Shopify doesn't really need to worry about Amazon: Analyst
At the congressional hearing on tech industry competition Wednesday, a Democrat looking to prove Amazon.com Inc. has too much market power revived one of the best-known examples of the retailer’s competitive streak: an effort to win market share from, and ultimately acquire, the parent company of Diapers.com.
Amazon acquired Quidsi Inc. for US$545 million in 2010, absorbing a competitor then making headway in the lucrative market for products to new parents. Emails released by the antitrust subcommittee detail Amazon’s plan to weaken Quidsi, including undercutting its smaller rival on price.
“We have already initiated a more aggressive ‘plan to win’ against diapers.com,” longtime Amazon retail executive Doug Herrington apparently wrote in an email released by the committee. “To the extent that this plan undercuts the core diapers business for diapers.com, it will slow the adoption of Soap.com,” another company owned by Quidsi.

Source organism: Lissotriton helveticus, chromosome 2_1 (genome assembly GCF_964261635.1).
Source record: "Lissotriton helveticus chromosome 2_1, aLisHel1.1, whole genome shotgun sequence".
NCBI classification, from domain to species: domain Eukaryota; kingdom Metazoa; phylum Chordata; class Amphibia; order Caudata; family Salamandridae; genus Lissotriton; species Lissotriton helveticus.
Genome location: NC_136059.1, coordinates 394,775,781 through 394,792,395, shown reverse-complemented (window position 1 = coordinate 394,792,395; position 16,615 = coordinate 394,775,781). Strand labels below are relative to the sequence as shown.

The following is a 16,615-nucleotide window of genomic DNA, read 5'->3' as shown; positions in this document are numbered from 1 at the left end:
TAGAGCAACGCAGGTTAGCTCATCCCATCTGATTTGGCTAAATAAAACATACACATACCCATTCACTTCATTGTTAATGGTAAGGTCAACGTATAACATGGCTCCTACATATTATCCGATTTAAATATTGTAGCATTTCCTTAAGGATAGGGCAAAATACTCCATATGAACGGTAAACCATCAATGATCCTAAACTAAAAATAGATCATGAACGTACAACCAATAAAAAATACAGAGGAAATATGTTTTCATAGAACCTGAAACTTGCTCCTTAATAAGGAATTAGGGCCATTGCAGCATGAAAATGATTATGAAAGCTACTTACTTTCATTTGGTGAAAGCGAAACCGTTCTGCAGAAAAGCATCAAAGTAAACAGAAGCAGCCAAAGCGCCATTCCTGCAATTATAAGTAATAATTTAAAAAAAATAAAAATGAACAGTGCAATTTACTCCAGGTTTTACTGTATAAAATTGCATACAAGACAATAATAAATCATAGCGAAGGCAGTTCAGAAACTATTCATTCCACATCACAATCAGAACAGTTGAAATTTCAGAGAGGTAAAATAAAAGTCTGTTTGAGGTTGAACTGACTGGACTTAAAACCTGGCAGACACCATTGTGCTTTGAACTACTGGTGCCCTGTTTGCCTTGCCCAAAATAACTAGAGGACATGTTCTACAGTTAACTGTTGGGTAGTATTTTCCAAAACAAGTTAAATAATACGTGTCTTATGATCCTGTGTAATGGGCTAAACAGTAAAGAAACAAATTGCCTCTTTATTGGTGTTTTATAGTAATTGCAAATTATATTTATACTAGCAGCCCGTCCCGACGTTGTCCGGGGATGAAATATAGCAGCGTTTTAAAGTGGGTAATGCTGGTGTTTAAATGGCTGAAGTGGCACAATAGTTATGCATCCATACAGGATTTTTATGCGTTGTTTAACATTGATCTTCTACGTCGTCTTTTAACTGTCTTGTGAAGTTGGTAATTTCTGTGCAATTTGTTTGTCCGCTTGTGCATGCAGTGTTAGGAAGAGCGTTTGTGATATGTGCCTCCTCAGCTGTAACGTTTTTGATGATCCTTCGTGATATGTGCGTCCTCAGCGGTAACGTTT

Herrington called Quidsi Amazon’s No. 1 short-term competitor. “We need to match pricing on these guys no matter what the cost,” he said in the email.
As reported in “The Everything Store,” Bloomberg Technology Executive Editor Brad Stone’s 2013 book chronicling the rise of Amazon and Chief Executive Officer Jeff Bezos, the Seattle retailer’s concerted effort to win Diapers.com customers continued during acquisition talks. While those discussions were ongoing, Amazon was willing to swallow steep losses, including those that came with a moms-focused variant of its Prime membership program, Stone reported.
In questioning Bezos on Wednesday, Representative Mary Gay Scanlon said documents show that Amazon was willing to lose $200 million in one month on diapers alone. Scanlon accused Amazon of raising prices on diapers following the elimination of its competitor.
Asked if he personally signed off on higher diaper prices, Bezos said he didn’t recall the episode. “I don’t remember that at all,” he said, adding that Amazon matches competitor prices.
Scanlon also raised Project Gazelle, an initiative also reported by Stone during which the company targeted small publishers with less leverage the way a cheetah would go after its prey. Amazon’s top lawyer previously told the committee that the project is not still active and that the committee’s descriptions of it were inaccurate.
“I cannot comment on that because I don’t remember it,” Bezos testified. In a familiar refrain, he added: “What I can tell you is we are very, very focused on the customer.”
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